I will be keeping this and letting my boys read this when they are a bit older, not sure my sensitive 9 year old will want to read this as he often tells me that he has no interest in war and is more than happy to bypass the military exhibits at MOTAT.

Click here to read the profile of savta

Review by: savta (Jo)
Dated: 24th of April, 2017

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This Review: 10/10
Price:
Score 10 out of 10
Rereadability:
Score 10 out of 10
Lose Track of Time:
Score 10 out of 10
Personal Choice:
Score 10 out of 10

I have read the first three books in this series so had been looking forward to reading this one - and I have to say, I think it is the best so far. I found that I could not put the book down; Bob, the hero of the story, is the same age as many of the high school students I teach today - and it is amazing to read about the maturity and heroism of so young a person who should never have had to face the reality of war and battle carnage. But those were the realities of war - young people were sent off to fight for their country when they should have still been enjoying their teenage years. Sadly, many of them did not make it back home. And many more sustained terrible injuries which affected them for the rest of their lives.

I found the style of the book compelling. It is told in the first person by young Bob, and reading between the lines I could tell just how quickly he had to grow up and how deeply affected he was by the deaths of those around him. Having lost his brother and assumed his identity so he could join the Royal Flying Corps as an observer - with the aim of eventually becoming a fully-fledged pilot - he experienced serious injury, institutional bullying, and the realities of air battle all within the first days of arriving at the 48 Squadron HQ. The dating of each chapter so it looks like a diary entry shows just how quickly events unfolded.

The battle scenes and the unbelievable casualty count are described in graphic detail; the shock value is not played down for its target readers (young adults) and I would agree with this: it is important that the horror of war is made clear to young people while they are still learning to make informed decisions. There are times when the sheer adrenalin rush of Bob's aerial gymnastics make them appear like a gloried computer shoot-'em-up but then the reality hits as a plane goes down and with it a mate that might have been socialising with Bob only hours beforehand.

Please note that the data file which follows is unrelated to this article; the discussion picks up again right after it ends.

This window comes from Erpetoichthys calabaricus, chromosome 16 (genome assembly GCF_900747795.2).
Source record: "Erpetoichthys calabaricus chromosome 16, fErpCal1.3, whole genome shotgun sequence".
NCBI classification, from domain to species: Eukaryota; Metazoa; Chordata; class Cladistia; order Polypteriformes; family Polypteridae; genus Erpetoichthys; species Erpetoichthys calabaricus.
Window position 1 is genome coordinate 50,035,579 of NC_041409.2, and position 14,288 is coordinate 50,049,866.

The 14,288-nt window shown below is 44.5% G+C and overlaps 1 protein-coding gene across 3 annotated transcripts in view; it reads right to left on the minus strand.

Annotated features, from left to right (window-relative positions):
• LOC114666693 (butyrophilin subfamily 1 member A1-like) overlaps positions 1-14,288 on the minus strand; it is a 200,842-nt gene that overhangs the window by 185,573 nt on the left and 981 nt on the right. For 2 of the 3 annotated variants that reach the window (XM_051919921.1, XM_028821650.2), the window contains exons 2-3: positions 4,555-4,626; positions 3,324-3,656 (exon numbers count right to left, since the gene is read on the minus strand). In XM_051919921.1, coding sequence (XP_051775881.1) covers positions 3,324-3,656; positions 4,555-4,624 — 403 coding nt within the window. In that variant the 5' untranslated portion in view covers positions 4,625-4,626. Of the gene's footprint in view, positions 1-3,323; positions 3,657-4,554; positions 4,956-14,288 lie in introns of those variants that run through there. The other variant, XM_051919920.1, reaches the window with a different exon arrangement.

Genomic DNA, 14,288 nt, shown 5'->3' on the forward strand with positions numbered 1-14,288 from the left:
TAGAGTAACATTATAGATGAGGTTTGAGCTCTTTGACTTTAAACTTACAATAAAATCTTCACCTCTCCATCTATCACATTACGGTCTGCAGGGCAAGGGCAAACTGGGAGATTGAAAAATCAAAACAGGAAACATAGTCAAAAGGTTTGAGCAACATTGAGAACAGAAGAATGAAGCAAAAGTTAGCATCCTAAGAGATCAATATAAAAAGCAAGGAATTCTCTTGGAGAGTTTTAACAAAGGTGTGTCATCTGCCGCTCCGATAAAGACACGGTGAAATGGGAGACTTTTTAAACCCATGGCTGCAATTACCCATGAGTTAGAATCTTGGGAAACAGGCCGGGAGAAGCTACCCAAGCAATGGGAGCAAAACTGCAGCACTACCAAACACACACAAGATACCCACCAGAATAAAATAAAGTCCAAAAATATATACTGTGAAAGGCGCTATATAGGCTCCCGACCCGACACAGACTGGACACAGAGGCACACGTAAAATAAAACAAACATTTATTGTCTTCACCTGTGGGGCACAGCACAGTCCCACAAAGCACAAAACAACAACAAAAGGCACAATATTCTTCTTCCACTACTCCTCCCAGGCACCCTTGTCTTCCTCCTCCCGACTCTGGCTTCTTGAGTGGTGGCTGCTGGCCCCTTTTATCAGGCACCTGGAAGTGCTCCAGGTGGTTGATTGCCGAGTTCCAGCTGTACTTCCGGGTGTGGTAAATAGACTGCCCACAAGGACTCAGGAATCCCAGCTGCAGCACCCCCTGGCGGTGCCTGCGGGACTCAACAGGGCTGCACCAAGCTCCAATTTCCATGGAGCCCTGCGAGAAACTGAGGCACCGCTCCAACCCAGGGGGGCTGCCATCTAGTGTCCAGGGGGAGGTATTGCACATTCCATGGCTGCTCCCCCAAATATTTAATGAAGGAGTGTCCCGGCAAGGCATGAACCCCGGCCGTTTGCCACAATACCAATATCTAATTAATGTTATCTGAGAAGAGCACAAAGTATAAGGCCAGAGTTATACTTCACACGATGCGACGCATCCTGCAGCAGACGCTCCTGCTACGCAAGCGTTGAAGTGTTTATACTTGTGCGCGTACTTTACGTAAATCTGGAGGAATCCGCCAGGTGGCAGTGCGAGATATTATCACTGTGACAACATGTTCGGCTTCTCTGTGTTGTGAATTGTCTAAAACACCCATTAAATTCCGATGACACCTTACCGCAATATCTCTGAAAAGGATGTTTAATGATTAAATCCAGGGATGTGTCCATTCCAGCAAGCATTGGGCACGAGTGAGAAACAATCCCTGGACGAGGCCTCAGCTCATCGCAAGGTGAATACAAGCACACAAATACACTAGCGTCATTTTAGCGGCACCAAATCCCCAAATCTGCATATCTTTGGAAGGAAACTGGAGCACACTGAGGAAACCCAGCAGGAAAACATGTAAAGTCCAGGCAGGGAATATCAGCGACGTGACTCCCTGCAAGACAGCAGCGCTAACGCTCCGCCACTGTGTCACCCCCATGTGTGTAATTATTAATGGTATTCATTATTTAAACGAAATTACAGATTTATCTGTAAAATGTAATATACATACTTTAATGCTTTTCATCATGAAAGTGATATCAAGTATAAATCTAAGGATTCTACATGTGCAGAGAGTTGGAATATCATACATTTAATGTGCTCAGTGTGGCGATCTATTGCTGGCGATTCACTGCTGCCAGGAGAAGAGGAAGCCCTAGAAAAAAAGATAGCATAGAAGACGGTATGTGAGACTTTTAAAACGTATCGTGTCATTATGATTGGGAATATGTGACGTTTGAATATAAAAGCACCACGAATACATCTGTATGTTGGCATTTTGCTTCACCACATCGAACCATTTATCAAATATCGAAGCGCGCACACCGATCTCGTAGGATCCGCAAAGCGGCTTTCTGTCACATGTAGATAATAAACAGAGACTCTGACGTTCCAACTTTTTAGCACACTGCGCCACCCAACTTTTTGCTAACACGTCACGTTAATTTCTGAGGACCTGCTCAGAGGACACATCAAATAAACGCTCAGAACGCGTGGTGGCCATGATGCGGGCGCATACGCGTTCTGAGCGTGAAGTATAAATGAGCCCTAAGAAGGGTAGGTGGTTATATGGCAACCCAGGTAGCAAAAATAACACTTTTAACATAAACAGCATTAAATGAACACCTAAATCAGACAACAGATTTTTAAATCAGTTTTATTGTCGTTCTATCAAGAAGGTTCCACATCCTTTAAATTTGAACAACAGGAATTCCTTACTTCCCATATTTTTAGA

The inclusion in the book of a glossary of acronyms and other war-related terminology, a referential timeline of the events, author's notes on the real (as opposed to fictional) characters, and archive photographs of the Bristol Fighter and Sopwith Camel aircraft (as flown by Bob) and the Fokker Dc1 flown by the Red Baron all helps to authenticate the story. Although this is a work of fiction, it is based on real events and experiences and is a sobering reminder of just how much members of the armed forces had to go through in order to defend their countries. As a New Zealander, Bob is typical of many young people (mainly boys) who had to leave their homes and join forces with the British and other allies overseas.

This book should be compulsory reading for all teenagers, both boys and girls. It provides a strong message about the evils of war and the way that technology can be used for both good and bad. I would like to see it available on the bookshelf of every secondary school.